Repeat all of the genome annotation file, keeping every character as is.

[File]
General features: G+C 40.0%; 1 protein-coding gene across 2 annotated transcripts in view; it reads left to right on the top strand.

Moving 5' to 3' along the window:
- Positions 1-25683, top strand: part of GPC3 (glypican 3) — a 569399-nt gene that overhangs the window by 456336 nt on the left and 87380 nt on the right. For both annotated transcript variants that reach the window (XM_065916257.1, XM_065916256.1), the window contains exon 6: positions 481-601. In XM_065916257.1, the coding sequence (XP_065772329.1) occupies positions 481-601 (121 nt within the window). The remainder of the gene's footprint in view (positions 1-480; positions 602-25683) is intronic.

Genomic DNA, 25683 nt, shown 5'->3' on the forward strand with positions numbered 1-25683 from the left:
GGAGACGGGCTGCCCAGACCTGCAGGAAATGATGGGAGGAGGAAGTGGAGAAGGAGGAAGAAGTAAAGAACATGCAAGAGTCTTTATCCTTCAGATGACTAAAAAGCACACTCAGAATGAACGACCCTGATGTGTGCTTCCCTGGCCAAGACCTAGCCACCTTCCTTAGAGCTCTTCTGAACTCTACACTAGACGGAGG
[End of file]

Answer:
General features: G+C 40.0%; 1 protein-coding gene across 2 annotated transcripts in view; it reads left to right on the top strand.

Moving 5' to 3' along the window:
- Positions 1-25683, top strand: part of GPC3 (glypican 3) — a 569399-nt gene that overhangs the window by 456336 nt on the left and 87380 nt on the right. For both annotated transcript variants that reach the window (XM_065916257.1, XM_065916256.1), the window contains exon 6: positions 481-601. In XM_065916257.1, the coding sequence (XP_065772329.1) occupies positions 481-601 (121 nt within the window). The remainder of the gene's footprint in view (positions 1-480; positions 602-25683) is intronic.

Genomic DNA, 25683 nt, shown 5'->3' on the forward strand with positions numbered 1-25683 from the left:
GGAGACGGGCTGCCCAGACCTGCAGGAAATGATGGGAGGAGGAAGTGGAGAAGGAGGAAGAAGTAAAGAACATGCAAGAGTCTTTATCCTTCAGATGACTAAAAAGCACACTCAGAATGAACGACCCTGATGTGTGCTTCCCTGGCCAAGACCTAGCCACCTTCCTTAGAGCTCTTCTGAACTCTACACTAGACGGAGG